The U.S. Supreme Court is expected to rule this summer on a North Carolina law that prohibits registered sex offenders from accessing commercial social media websites if they know those sites attract minors. Attorneys for the State of North Carolina appeared before the High Court on Monday, February 27 to argue in defense of the law, which was passed unanimously by the N.C. General Assembly as SB 132—Protect Children From Sexual Predators Act in 2008.
Attorneys for the plaintiff in the case, Lester Packingham, a registered sex offender, argued that the prohibition violates his First Amendment rights. The State countered that the law protects the public from sex offenders who could use social media to target minors for sexual abuse.
In 2012, Packingham was convicted of violating the law after posting on Facebook about having a traffic ticket dismissed. Packingham had been indicted in 2002 on two counts of statutory rape of a 13-year-old and was ultimately convicted of taking “indecent liberties” with a minor. The N.C. Supreme Court upheld the law in 2015, and that decision was appealed to the U.S. Supreme Court.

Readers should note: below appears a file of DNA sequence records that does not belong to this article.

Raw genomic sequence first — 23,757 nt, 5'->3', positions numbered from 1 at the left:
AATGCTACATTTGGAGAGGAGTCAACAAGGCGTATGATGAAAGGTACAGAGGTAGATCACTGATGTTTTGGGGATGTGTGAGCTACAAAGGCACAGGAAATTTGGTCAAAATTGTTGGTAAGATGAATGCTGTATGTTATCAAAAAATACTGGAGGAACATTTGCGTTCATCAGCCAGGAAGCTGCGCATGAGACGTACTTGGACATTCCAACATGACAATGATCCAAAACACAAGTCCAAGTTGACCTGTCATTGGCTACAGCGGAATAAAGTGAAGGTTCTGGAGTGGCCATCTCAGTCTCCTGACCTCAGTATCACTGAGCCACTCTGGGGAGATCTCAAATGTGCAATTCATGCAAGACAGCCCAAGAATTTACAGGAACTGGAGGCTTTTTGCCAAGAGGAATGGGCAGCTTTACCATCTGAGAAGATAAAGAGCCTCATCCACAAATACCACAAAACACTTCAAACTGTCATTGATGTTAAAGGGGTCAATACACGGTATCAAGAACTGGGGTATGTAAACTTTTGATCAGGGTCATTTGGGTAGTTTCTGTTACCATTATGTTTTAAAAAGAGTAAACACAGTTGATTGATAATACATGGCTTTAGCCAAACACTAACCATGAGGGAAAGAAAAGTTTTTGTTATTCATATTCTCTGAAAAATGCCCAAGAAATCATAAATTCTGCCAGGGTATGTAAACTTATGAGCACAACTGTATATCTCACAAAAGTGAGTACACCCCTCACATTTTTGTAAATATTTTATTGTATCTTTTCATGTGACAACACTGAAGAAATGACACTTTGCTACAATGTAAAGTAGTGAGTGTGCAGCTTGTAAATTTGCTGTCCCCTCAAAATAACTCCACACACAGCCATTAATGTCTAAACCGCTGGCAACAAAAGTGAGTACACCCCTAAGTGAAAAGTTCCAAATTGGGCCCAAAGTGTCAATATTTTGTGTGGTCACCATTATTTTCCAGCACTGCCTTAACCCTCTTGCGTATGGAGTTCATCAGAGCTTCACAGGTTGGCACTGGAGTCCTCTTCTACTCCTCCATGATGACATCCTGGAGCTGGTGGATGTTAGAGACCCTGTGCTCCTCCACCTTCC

During oral arguments in Packingham v. North Carolina, U.S. Supreme Court Justices Elena Kagan and Ruth Bader Ginsburg expressed concern that barring sex offenders from accessing social networking sites would cut them off from “a very large part of the marketplace of ideas.” Justice Sonia Sotomayor pointed out that the law does not apply only to convicted criminals who used the Internet as part of their commission of a sexual offense. Justice Stephen Breyer remarked that a justified application might include barring sex offenders from sites that explicitly exist to allow people to meet or exchange information.
Overall, the Justices did not seem to regard the law as completely or inherently problematic and indicated that there might be narrow, limited applications that could be legally and constitutionally justified, according to analysis posted on SCOTUSblog. An important question that was raised in the oral arguments is whether a “clear and present danger” for minor children exists by continuing to allow sex offenders to have access to social media websites where children can participate.
The Supreme Court is expected to issue a ruling by June.